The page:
I live in one of those old towns that was not built for cars. Its Main Street is narrow, hedged in with historic stone houses and walls. As commuter traffic has intensified over the past several years, it’s become increasingly dangerous to walk along Main Street.
The mayor of my tiny Virginia town has worked incessantly to fix this, by fostering walkability and traffic-calming measures since he ran for town council in the 1990s. I’m determined to help him: I want to walk with my daughter to the playground or the farmer’s market without fearing for her safety.
Our mayor is liberal. He drives around town with an Obama ’08 bumper sticker on his car. I am a conservative, pro-life Christian; in 2016, I voted for Evan McMullin for president. But our partisan political differences mean nothing when it comes to caring for this town and making it better. Here at the local level, our interests intertwine: They are practical, achievable, even apolitical.
This is localism, a bottom-up, practically oriented way of looking at today’s biggest policy dilemmas. Instead of always or only seeking to fix municipal issues through national policy, localism suggests that communities can and should find solutions to their own particular problems, within their own particular contexts. The best walkability solutions for Washington, D.C., may not work in my town. Urban revitalization efforts in Detroit will need to look different than those efforts employed in rural Iowa.
If we’re to find hope and unity for our politics in this fractured era, localism may be the perfect place to start.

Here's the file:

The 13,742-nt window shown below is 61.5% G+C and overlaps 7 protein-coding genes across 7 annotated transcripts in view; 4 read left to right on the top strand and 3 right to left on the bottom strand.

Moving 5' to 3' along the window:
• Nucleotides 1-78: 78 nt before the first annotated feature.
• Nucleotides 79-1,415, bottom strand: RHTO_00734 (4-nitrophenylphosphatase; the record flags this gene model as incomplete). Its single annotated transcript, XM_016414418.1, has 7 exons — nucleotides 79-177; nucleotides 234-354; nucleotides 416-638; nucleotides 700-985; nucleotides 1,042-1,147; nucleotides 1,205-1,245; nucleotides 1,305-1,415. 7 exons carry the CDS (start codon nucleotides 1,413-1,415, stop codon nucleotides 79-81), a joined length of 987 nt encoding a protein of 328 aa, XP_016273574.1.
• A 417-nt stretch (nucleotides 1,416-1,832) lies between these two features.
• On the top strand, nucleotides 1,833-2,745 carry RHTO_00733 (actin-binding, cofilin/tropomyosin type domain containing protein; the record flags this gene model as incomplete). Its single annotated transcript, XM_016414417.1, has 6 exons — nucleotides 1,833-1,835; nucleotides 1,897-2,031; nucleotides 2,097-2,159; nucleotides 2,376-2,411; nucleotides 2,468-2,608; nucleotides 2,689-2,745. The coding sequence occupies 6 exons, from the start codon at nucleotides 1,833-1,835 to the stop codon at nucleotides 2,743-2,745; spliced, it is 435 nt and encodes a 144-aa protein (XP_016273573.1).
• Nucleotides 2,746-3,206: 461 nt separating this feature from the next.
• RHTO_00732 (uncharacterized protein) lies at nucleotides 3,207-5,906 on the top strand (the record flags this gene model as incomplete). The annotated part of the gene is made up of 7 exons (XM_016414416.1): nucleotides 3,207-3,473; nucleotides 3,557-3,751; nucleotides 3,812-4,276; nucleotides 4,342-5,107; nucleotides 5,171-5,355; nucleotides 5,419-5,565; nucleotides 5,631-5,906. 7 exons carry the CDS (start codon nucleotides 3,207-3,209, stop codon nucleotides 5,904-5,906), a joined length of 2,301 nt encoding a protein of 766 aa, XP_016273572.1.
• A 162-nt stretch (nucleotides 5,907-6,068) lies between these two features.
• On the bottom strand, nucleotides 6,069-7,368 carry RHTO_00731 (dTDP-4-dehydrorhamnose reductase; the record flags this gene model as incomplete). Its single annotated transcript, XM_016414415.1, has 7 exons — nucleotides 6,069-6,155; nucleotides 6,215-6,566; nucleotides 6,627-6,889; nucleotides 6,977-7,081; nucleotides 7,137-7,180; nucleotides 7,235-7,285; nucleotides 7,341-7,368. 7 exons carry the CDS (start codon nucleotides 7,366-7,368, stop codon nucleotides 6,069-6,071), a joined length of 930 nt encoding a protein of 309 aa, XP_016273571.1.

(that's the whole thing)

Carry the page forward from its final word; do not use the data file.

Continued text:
It hands ownership and power back to those who are most likely to feel hollowed out and powerless in the face of federal stasis. As the Brookings Institution fellows Bruce Katz and Jeremy Nowak write in their new book “The New Localism,” this approach empowers postindustrial cities and dying towns to fix their problems from within, without federal bureaucracy or funds.
Localism manifests itself in a variety of forms. The farmer and author Joel Salatin has seen localism thrive within the sustainable agriculture movement: States like Wyoming and Maine have campaigned for “local food freedom laws,” which enable farmers to sell certain goods to neighbors without as much federal oversight or bureaucratic red tape. Private philanthropists, state representatives and community activists have all banded together to garner opportunities and funding for young and beginning farmers in their own communities.
“When you arrogate a fight to the national level, the stakes are much higher than necessary,” Mr. Salatin told me. “At the state or local level, the stakes are not nearly as high because the numbers are smaller, the ability to change is easier, and policies can be customized to specific geopolitical contexts.”
The same principles apply to urban planning, as Chuck Marohn, the president…